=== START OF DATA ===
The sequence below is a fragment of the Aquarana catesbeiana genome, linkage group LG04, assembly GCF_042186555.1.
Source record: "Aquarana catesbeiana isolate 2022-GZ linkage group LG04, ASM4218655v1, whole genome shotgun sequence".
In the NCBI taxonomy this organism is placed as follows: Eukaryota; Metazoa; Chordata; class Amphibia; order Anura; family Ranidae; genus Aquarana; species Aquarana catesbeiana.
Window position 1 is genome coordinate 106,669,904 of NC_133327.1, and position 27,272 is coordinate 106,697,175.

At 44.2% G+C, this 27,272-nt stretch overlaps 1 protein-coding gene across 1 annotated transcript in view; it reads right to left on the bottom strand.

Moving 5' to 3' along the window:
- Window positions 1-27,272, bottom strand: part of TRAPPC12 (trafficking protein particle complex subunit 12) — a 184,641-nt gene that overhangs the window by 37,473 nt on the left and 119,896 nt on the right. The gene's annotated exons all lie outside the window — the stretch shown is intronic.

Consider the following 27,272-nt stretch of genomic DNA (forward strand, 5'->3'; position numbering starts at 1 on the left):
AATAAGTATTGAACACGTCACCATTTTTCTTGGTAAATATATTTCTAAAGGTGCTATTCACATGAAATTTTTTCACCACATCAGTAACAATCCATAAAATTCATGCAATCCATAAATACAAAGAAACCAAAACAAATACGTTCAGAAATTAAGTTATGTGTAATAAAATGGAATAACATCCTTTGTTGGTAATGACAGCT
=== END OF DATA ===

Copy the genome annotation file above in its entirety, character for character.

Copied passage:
The sequence below is a fragment of the Aquarana catesbeiana genome, linkage group LG04, assembly GCF_042186555.1.
Source record: "Aquarana catesbeiana isolate 2022-GZ linkage group LG04, ASM4218655v1, whole genome shotgun sequence".
In the NCBI taxonomy this organism is placed as follows: Eukaryota; Metazoa; Chordata; class Amphibia; order Anura; family Ranidae; genus Aquarana; species Aquarana catesbeiana.
Window position 1 is genome coordinate 106,669,904 of NC_133327.1, and position 27,272 is coordinate 106,697,175.

At 44.2% G+C, this 27,272-nt stretch overlaps 1 protein-coding gene across 1 annotated transcript in view; it reads right to left on the bottom strand.

Moving 5' to 3' along the window:
- Window positions 1-27,272, bottom strand: part of TRAPPC12 (trafficking protein particle complex subunit 12) — a 184,641-nt gene that overhangs the window by 37,473 nt on the left and 119,896 nt on the right. The gene's annotated exons all lie outside the window — the stretch shown is intronic.

Consider the following 27,272-nt stretch of genomic DNA (forward strand, 5'->3'; position numbering starts at 1 on the left):
AATAAGTATTGAACACGTCACCATTTTTCTTGGTAAATATATTTCTAAAGGTGCTATTCACATGAAATTTTTTCACCACATCAGTAACAATCCATAAAATTCATGCAATCCATAAATACAAAGAAACCAAAACAAATACGTTCAGAAATTAAGTTATGTGTAATAAAATGGAATAACATCCTTTGTTGGTAATGACAGCT